Reset renews mine and quarry workers' safety focus


Friday, 13 September, 2019


Reset renews mine and quarry workers' safety focus

Almost 50,000 Queensland mine and quarry workers and their employers have completed safety resets, after the state experienced six deaths of mine and quarry workers in 12 months. Throughout July and August, 96% of Queensland’s mine and large-quarry workers joined management and union representatives in 1115 sessions across more than 219 sites to discuss ways they could improve safety culture and practices, according to Queensland Mines Minister Dr Anthony Lynham.

While Dr Lynham is “pleased that the safety resets have been embraced”, he said it is not the end and is urging workers who did not have a reasonable opportunity to participate in a reset to contact their union or employer immediately. He is also encouraging companies to “examine attendance records to ascertain which employees — if any — have not attended a reset so catch-up sessions can be organised if required in the coming weeks”.

Dr Lynham believes the workers who had not attended resets were likely itinerant or campaign-based quarry workers or people employed on alluvial and small-scale mines across several hundred sites. The government, companies, unions and industry peak bodies have also committed to further reforms to strengthen safety culture in the resources sector, including sanctions for reckless behaviour and legislative reforms, such as the government’s proposal to actively consider the offence of ‘industrial manslaughter’.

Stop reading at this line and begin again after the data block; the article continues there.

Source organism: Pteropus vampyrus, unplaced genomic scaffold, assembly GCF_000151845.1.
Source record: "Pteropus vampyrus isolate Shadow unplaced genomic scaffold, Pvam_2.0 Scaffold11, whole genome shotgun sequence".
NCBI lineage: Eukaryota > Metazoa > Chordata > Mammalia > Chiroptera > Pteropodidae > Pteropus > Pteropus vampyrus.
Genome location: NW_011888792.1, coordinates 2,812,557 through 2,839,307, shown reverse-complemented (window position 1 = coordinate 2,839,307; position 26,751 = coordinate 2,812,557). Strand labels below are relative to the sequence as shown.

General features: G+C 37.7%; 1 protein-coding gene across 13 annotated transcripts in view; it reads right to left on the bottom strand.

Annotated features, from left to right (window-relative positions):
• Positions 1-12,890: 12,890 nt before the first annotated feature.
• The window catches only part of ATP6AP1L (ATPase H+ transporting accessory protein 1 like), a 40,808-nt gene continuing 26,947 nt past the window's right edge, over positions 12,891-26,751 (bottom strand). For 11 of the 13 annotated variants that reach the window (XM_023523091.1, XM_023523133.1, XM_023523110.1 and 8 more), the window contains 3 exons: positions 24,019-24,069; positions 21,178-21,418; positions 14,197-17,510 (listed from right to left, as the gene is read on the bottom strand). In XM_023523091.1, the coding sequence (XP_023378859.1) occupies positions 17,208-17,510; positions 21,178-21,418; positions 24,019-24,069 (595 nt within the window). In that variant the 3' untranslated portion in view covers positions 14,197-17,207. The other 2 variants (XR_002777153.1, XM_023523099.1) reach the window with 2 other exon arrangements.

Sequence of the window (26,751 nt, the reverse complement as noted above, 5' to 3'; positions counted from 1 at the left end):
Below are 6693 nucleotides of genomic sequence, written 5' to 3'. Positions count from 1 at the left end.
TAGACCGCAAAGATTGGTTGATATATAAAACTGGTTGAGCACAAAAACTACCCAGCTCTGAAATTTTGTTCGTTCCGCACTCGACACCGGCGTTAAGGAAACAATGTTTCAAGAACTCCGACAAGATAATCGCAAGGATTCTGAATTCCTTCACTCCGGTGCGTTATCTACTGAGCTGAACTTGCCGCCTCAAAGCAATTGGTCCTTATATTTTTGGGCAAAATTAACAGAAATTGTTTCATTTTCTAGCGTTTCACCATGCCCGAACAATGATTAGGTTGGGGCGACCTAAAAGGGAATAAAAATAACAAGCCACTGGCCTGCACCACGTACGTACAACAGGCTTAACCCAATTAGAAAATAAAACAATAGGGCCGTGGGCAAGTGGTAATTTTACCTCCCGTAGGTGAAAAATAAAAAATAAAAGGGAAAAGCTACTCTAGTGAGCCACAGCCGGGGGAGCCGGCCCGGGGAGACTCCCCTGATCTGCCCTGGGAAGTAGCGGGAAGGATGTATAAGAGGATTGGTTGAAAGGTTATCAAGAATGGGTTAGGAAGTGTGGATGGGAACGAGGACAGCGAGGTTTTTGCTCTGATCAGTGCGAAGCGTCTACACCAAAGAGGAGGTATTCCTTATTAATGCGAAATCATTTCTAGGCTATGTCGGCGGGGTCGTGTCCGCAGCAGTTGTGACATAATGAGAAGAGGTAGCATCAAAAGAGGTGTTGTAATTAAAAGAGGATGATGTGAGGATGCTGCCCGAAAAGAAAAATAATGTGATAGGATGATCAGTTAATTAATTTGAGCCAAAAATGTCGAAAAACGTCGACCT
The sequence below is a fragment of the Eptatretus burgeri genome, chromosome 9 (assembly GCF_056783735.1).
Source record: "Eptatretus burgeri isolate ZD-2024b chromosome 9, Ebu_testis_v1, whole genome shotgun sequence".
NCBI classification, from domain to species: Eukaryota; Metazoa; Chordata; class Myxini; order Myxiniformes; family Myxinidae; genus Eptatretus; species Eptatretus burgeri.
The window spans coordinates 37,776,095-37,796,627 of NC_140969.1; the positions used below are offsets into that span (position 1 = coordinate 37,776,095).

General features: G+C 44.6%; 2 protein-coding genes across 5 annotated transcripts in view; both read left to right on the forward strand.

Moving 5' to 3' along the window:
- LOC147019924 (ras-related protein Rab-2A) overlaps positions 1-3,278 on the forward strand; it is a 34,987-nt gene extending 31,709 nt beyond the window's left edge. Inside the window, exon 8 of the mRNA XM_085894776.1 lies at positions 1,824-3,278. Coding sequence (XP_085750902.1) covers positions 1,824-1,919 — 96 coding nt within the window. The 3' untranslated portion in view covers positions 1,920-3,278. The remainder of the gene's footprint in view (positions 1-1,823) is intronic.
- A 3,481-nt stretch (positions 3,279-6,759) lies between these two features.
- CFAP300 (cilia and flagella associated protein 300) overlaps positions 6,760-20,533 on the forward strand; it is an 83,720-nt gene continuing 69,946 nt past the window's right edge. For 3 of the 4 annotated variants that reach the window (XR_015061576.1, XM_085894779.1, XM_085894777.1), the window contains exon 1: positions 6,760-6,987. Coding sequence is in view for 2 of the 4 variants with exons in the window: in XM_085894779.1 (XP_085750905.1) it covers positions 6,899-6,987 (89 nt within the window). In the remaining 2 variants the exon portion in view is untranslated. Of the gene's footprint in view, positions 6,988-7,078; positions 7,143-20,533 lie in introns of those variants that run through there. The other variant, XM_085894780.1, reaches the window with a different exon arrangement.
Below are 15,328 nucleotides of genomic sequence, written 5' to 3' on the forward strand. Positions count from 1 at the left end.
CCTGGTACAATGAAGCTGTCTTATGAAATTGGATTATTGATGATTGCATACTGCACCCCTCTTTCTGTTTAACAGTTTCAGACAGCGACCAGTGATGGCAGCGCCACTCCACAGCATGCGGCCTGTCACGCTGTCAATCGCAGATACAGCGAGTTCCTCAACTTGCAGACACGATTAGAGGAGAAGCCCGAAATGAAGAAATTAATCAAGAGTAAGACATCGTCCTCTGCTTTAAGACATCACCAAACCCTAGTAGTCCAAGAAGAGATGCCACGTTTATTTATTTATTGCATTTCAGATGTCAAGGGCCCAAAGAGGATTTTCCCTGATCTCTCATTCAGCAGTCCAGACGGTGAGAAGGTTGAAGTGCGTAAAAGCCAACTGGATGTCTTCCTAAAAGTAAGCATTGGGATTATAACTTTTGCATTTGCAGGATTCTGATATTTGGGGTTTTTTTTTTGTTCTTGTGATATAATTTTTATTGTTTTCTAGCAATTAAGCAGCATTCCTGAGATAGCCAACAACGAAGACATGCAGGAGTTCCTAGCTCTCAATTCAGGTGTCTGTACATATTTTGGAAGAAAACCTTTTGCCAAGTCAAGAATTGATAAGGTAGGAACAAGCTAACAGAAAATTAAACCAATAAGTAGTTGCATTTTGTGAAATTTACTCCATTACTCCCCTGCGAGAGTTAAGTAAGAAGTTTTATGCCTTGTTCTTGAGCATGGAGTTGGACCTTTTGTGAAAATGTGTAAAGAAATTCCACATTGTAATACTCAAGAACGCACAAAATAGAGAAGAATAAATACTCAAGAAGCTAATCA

In addition, the government is recruiting three more mines inspectors and a chief inspector of coal mining as part of the safety response and has commissioned two reviews on why mine and quarry workers have died over the past 20 years, how industry can improve and how the mines inspectorate can work better, as well as a look at the state’s mining health and safety legislation.

Image credit: ©stock.adobe.com/au/wawritto

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